One of my friends posted a picture to Facebook over the weekend showing cleverly arranged waffles, bacon and fruit on plates for his kids. I don’t have kids, but I can have fun, too. Here’s my take on David Honig’s porpoiseful breakfast plate.
After a neighbor complained that she could only find “five or six” organic foods in Washington Heights or Inwood, I started collecting data that shows otherwise. In fact, the selection of organic, local and natural items available in northern Manhattan has increased significantly just in the four months since started compiling this directory. Now, healthy and organic options continue to expand — throughout our diverse community. Please contribute to my list, below.
Update May 12, 2016: In addition to the stores on the list below, nearly every corner store or bodega in the area now has some organic items, and many have fresh fruits for sale.
Organic food and natural products in Washington Heights and Inwood
Fresh carrots and radishes by Hawthorne Valley Farm.
Hawthorne Valley Farms sells organics at Inwood Greenmarket.
Organic canned goods.
Organic goods at Frank's Market.
C-Town has a growing organic produce section.
Organic beverages at Antillana.
Shelves Filled With Organics At Fine Fare.
Fine Fare recently expanded organic produce.
Inwood Greenmarket In Summer.
Natural Household Products At Dichter Pharmacy.
Purple Cauliflower At Inwood Greenmarket.
Organic Pasta Sauces At Pathmark.
Organic Dairy Products At Pathmark.
C-Town Has Signs That Guide To Healthier Choices.
Organic Grains At Pathmark
Frozen Organics At Pathmark.
While much of the growth is spurred by customer requests, City Harvest’s Healthy Neighborhood Program works with corner stores and supermarkets in Washington Heights and Inwood to increase the availability of fresh fruits and vegetables. City Harvest aims to expand to more stores this year.
Here is a list of places that sell organic or natural products in our community. If you have information to add, please enter a comment, and the page will be updated periodically.
C-Town 4918 Broadway sells a growing variety of organic fresh vegetables and fruits, Bob’s Red Mill grain products, household products by Seventh Generation, Mrs. Meyers, and others, and meats and poultry raised without antibiotics, including some organic meats (check the freezer case.) Carries large selection of organic spices and packaged foods, including multiple brands of organic beans and other staples. Very good about ordering items on request.
Bravo 4261 Broadway carries organic dairy products, frozen vegetables and some organic produce.
Food Universe (formerly Associated) 5069 Broadway has a selection of organic produce and multiple brands of dairy, natural and antibiotic-free meats, and environmentally sensitive household products. Has organic baby food, spices and both canned and frozen foods, and organic grains. Major brands carried include: Amy’s, Kashi, Bob’s Red Mill, Cascadian Farms, Stonyfield Farms, Spice Hunter.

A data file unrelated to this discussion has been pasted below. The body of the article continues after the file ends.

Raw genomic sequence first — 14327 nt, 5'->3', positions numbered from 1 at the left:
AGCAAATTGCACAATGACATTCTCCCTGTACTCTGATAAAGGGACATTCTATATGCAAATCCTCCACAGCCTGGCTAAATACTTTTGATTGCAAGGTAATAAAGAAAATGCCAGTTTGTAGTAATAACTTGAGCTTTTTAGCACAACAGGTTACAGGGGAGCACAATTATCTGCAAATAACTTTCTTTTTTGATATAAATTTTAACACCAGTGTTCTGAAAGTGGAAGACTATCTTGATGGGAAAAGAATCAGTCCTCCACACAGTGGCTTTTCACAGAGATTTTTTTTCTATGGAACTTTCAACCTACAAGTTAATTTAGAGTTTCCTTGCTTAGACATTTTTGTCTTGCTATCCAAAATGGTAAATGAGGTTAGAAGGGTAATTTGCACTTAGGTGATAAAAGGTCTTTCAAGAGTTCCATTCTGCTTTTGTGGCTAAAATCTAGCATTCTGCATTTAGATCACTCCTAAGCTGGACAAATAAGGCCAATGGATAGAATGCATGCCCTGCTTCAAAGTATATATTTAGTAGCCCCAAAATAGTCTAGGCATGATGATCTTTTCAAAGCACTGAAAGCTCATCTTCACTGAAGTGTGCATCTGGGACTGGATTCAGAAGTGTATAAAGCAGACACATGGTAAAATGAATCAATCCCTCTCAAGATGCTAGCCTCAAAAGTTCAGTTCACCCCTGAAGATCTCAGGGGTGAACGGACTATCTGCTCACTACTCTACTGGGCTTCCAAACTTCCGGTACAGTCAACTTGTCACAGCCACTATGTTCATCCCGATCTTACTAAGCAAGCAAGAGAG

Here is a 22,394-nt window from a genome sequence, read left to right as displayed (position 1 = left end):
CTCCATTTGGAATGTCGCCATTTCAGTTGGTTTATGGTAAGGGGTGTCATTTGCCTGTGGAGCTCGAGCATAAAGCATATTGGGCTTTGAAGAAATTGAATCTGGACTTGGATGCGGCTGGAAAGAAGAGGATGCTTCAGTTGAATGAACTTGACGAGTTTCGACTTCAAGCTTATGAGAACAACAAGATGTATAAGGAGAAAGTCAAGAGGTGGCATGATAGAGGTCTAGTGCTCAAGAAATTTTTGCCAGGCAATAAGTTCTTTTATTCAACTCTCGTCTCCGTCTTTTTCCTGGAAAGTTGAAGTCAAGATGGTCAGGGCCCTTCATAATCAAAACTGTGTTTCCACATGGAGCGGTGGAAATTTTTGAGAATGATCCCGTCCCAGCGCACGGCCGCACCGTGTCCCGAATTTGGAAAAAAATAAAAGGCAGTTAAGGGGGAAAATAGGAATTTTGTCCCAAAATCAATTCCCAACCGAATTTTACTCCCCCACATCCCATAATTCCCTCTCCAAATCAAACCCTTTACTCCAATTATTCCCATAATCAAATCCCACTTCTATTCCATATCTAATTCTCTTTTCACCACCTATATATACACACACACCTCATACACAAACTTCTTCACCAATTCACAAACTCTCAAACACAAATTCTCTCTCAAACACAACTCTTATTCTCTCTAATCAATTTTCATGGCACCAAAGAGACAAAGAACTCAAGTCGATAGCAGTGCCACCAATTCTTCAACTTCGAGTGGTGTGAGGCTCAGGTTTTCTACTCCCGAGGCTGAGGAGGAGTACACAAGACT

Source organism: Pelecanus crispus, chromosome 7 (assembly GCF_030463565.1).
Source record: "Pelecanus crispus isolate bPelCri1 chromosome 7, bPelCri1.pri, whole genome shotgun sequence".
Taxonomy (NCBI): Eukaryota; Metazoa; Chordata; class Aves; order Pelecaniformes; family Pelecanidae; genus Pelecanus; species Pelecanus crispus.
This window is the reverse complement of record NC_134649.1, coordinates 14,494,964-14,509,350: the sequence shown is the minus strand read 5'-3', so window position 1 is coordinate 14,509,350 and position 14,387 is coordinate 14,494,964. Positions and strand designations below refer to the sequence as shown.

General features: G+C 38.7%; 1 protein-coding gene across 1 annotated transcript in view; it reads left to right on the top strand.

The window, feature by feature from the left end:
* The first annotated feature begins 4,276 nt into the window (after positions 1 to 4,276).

Associated 592 Fort Washington Ave., has multiple brands of organic dairy products, some organic produce, and natural household items. Store is scheduled for renovation and upgrade in 2016.
Frank’s Market 807 W. 187th St., has an extensive selection of organic produce, canned and other packaged food items, organic meats and poultry, frozen foods, and dairy. Wide selection of organic groceries, including Bob’s Red Mill and other brands of grains and baking products.
Jin’s Superette, 804 W. 181st St., has organic produce, dairy, frozen foods and canned goods, plus an array of organic snacks.
Dichter Pharmacy, 4953 Broadway, , has variety of organic and natural health and beauty products and some household items, including cleaning products. Very good about ordering items on request. Also sells Ronnybrook dairy products, including milk and ice cream.
All About Green, Sherman Ave between 10th Ave. and Isham St., has hundreds of organic and natural cleaning and household products, primarily in large sizes for commercial use. Store hours seem somewhat unpredictable.
Saturdays: Most of the products sold at the Inwood Greenmarket are raised naturally and some are certified organic. All are local. See http://www.grownyc.org/greenmarket/manhattan/inwood for details and a list of the vendors. Hawthorne Valley Farm is a year-round vendor of vegetables, fruit, cheese, yogurt, pastries and sauerkraut that is certified organic. Bread Alone sells organic breads and pastries.
Tuesdays: Fort Washington Greenmarketon Fort Washington Ave., at 168th Street (Columbia University Medical Center) has several organic vendors. See http://www.grownyc.org/greenmarket/manhattan/fort-washington. (Market closed during winter months.)
Thursdays: The 175th Street Greenmarket has natural products and farmers selling specialty produce of Mexican and other Latino origins, all from local growers. See http://www.grownyc.org/greenmarket/manhattan/175th-street
Park Terrace Deli, 510 W. 218th St., has more than 200 organic products, including frozen vegetables and prepared foods, canned groceries, snacks, multiple brands of organic dairy and beverages, and a limited selection of organic fresh fruits.
Fine Fare, 4776 Broadway near Dyckman, has over 300 organic grocery items, including spices, grains, cereals, multiple brands of organic dairy, and produce. No organic meats or chicken.
The following stores (supermarkets and “corner stores” or bodegas) participate in City Harvest’s Healthy Neighborhood Program to increase produce availability and offer healthy shopping tours and in-store cooking demonstrations:
Bravo supermarkets at 1331 St. Nicholas Ave., 4138 Broadway, and 4261 Broadway.